Aug. 11, 2007
North Pole tussle, Duluth can stake a claim
By Steve Kuchera
Efforts by Russia and Canada to assert sovereignty
over the Arctic ignore the rights of an earlier claimant.
Almost 47 years ago, Duluth native Thomas Miletich
spread dirt from his mother’s garden on the North Pole and
claimed the region for Duluth.
“I just thought it might be a good thing
to do,” said Miletich, who was serving aboard the nuclear-powered
attack submarine USS Seadragon when it surfaced at the North Pole
on Aug. 25, 1960.
Some crewmen left pictures of wives and sweethearts
at the pole to mark the occasion. Others had letters postmarked
there. Miletich spread the dirt, left a Duluth phonebook and claimed
the region for his hometown.
“No one thought of doing that but me,”
he said. “I’m the only one that claimed it for anybody.”
Miletich, 69, now lives in Gautier, Miss. He joined
the Navy in 1954 and served21 years, reaching the rank of chief.
He was a torpedoman aboard the Seadragon when it set out in August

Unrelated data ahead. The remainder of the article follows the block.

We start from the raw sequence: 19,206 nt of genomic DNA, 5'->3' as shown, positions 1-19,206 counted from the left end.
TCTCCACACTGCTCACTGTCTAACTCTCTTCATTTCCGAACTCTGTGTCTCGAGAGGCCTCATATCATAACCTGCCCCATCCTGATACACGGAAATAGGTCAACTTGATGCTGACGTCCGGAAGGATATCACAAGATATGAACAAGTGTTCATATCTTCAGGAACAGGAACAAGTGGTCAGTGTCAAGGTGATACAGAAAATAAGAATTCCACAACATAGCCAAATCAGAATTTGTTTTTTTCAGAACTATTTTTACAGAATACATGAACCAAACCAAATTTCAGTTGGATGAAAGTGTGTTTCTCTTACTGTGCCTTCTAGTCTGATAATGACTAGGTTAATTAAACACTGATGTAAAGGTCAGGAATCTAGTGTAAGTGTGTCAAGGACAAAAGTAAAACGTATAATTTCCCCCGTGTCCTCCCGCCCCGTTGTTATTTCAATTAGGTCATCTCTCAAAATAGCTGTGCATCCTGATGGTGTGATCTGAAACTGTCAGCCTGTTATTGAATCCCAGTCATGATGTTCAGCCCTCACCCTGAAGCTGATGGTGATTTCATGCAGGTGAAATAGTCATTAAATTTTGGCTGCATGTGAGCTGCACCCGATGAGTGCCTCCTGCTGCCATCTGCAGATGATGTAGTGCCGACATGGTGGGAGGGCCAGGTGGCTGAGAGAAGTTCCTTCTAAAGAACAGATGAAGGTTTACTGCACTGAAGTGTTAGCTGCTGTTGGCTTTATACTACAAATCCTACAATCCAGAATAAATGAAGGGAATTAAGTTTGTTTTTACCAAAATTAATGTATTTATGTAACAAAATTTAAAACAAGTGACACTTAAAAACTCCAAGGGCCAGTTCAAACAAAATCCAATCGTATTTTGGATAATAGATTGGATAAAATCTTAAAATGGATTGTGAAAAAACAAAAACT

1960 to attempt a submerged transit of the Northwest Passage from
the Atlantic Ocean to the Beaufort Sea. After successfully completing
the passage, the sub went to the pole.
The Seadragon’s crew knew of the mission
before setting sail. According to an Aug. 26, 1960, story in the
Duluth Herald, Miletich gathered the dirt from his mother’s
garden at 225 S. 57th Avenue West while on leave earlier that year.
When Italika Miletich asked her son what he was doing, he replied,
“I’m going to take possession of the North Pole for
Duluth, and I need something to back up my claim.”
Five countries — Canada, Russia, the United
States, Norway and Denmark — are competing to secure subsurface
rights to the Arctic seabed, which may contain a quarter of the
world’s undiscovered oil and gas. Russia recently symbolically
staked a claim to the North Pole by sending two submarines to plant
the country’s flag on the ocean floor 2.5 miles down. On Wednesday,
Canadian Prime Minister Stephen Harper began a three-day trip to
the Arctic to assert sovereignty over the area.
“They’re coming in after Duluth,”
Miletich said. “No matter what, they’re coming in second.”
It’s not clear, however, if Duluth will
try to assert its claim.
“As far as I know the only person who has
sovereignty over the North Pole is Santa Claus,” City Hall
spokesman Jeff Papas said.